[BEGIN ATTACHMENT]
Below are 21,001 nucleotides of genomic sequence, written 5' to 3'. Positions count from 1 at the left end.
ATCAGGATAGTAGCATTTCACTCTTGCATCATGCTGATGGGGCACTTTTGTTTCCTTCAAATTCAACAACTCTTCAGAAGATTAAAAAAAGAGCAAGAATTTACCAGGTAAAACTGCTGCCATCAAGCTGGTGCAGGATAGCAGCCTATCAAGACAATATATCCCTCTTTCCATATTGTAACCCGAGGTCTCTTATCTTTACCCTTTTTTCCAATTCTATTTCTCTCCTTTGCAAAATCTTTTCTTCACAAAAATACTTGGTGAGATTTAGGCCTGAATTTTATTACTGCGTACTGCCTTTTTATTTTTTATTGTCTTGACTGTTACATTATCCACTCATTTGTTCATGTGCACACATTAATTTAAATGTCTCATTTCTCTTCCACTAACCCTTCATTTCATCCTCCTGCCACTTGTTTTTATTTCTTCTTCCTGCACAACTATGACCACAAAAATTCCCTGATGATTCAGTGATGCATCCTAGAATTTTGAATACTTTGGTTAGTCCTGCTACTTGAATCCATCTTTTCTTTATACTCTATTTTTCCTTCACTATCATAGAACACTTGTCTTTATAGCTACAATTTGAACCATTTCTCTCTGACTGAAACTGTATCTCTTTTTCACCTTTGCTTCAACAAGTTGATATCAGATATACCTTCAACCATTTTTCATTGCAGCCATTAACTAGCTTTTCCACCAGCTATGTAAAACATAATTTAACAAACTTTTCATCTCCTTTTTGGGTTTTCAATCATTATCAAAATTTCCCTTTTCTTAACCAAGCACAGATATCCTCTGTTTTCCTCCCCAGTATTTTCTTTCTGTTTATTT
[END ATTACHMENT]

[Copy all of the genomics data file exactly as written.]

Below are 21,001 nucleotides of genomic sequence, written 5' to 3'. Positions count from 1 at the left end.
ATCAGGATAGTAGCATTTCACTCTTGCATCATGCTGATGGGGCACTTTTGTTTCCTTCAAATTCAACAACTCTTCAGAAGATTAAAAAAAGAGCAAGAATTTACCAGGTAAAACTGCTGCCATCAAGCTGGTGCAGGATAGCAGCCTATCAAGACAATATATCCCTCTTTCCATATTGTAACCCGAGGTCTCTTATCTTTACCCTTTTTTCCAATTCTATTTCTCTCCTTTGCAAAATCTTTTCTTCACAAAAATACTTGGTGAGATTTAGGCCTGAATTTTATTACTGCGTACTGCCTTTTTATTTTTTATTGTCTTGACTGTTACATTATCCACTCATTTGTTCATGTGCACACATTAATTTAAATGTCTCATTTCTCTTCCACTAACCCTTCATTTCATCCTCCTGCCACTTGTTTTTATTTCTTCTTCCTGCACAACTATGACCACAAAAATTCCCTGATGATTCAGTGATGCATCCTAGAATTTTGAATACTTTGGTTAGTCCTGCTACTTGAATCCATCTTTTCTTTATACTCTATTTTTCCTTCACTATCATAGAACACTTGTCTTTATAGCTACAATTTGAACCATTTCTCTCTGACTGAAACTGTATCTCTTTTTCACCTTTGCTTCAACAAGTTGATATCAGATATACCTTCAACCATTTTTCATTGCAGCCATTAACTAGCTTTTCCACCAGCTATGTAAAACATAATTTAACAAACTTTTCATCTCCTTTTTGGGTTTTCAATCATTATCAAAATTTCCCTTTTCTTAACCAAGCACAGATATCCTCTGTTTTCCTCCCCAGTATTTTCTTTCTGTTTATTT